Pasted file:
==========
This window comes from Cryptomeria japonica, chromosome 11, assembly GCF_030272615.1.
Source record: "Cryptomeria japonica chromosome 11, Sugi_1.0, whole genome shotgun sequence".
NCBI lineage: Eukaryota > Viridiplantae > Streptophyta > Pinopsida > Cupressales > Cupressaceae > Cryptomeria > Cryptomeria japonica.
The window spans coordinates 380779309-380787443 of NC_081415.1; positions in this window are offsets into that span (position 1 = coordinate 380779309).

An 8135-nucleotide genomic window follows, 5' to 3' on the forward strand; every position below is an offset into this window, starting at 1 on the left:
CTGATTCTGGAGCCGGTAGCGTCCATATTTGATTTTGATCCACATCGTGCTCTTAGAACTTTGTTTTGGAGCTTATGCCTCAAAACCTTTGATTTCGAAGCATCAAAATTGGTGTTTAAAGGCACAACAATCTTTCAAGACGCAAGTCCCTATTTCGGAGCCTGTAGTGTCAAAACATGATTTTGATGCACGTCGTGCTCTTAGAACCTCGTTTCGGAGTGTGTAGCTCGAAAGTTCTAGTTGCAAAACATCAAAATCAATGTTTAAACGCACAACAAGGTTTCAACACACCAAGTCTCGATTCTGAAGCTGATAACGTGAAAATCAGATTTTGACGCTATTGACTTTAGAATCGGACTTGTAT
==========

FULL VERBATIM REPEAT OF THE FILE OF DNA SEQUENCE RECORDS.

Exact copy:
This window comes from Cryptomeria japonica, chromosome 11, assembly GCF_030272615.1.
Source record: "Cryptomeria japonica chromosome 11, Sugi_1.0, whole genome shotgun sequence".
NCBI lineage: Eukaryota > Viridiplantae > Streptophyta > Pinopsida > Cupressales > Cupressaceae > Cryptomeria > Cryptomeria japonica.
The window spans coordinates 380779309-380787443 of NC_081415.1; positions in this window are offsets into that span (position 1 = coordinate 380779309).

An 8135-nucleotide genomic window follows, 5' to 3' on the forward strand; every position below is an offset into this window, starting at 1 on the left:
CTGATTCTGGAGCCGGTAGCGTCCATATTTGATTTTGATCCACATCGTGCTCTTAGAACTTTGTTTTGGAGCTTATGCCTCAAAACCTTTGATTTCGAAGCATCAAAATTGGTGTTTAAAGGCACAACAATCTTTCAAGACGCAAGTCCCTATTTCGGAGCCTGTAGTGTCAAAACATGATTTTGATGCACGTCGTGCTCTTAGAACCTCGTTTCGGAGTGTGTAGCTCGAAAGTTCTAGTTGCAAAACATCAAAATCAATGTTTAAACGCACAACAAGGTTTCAACACACCAAGTCTCGATTCTGAAGCTGATAACGTGAAAATCAGATTTTGACGCTATTGACTTTAGAATCGGACTTGTAT